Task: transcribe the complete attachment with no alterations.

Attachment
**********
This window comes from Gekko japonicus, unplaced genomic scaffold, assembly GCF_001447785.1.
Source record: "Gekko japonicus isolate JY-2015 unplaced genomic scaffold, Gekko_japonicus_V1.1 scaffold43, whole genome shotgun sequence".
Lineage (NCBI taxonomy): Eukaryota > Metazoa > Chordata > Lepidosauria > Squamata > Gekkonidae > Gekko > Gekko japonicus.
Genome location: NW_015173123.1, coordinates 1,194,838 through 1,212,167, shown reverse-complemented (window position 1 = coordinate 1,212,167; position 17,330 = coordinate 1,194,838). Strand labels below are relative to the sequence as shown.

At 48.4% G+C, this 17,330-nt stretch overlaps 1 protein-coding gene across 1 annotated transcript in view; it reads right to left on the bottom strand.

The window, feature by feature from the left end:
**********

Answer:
This window comes from Gekko japonicus, unplaced genomic scaffold, assembly GCF_001447785.1.
Source record: "Gekko japonicus isolate JY-2015 unplaced genomic scaffold, Gekko_japonicus_V1.1 scaffold43, whole genome shotgun sequence".
Lineage (NCBI taxonomy): Eukaryota > Metazoa > Chordata > Lepidosauria > Squamata > Gekkonidae > Gekko > Gekko japonicus.
Genome location: NW_015173123.1, coordinates 1,194,838 through 1,212,167, shown reverse-complemented (window position 1 = coordinate 1,212,167; position 17,330 = coordinate 1,194,838). Strand labels below are relative to the sequence as shown.

At 48.4% G+C, this 17,330-nt stretch overlaps 1 protein-coding gene across 1 annotated transcript in view; it reads right to left on the bottom strand.

The window, feature by feature from the left end: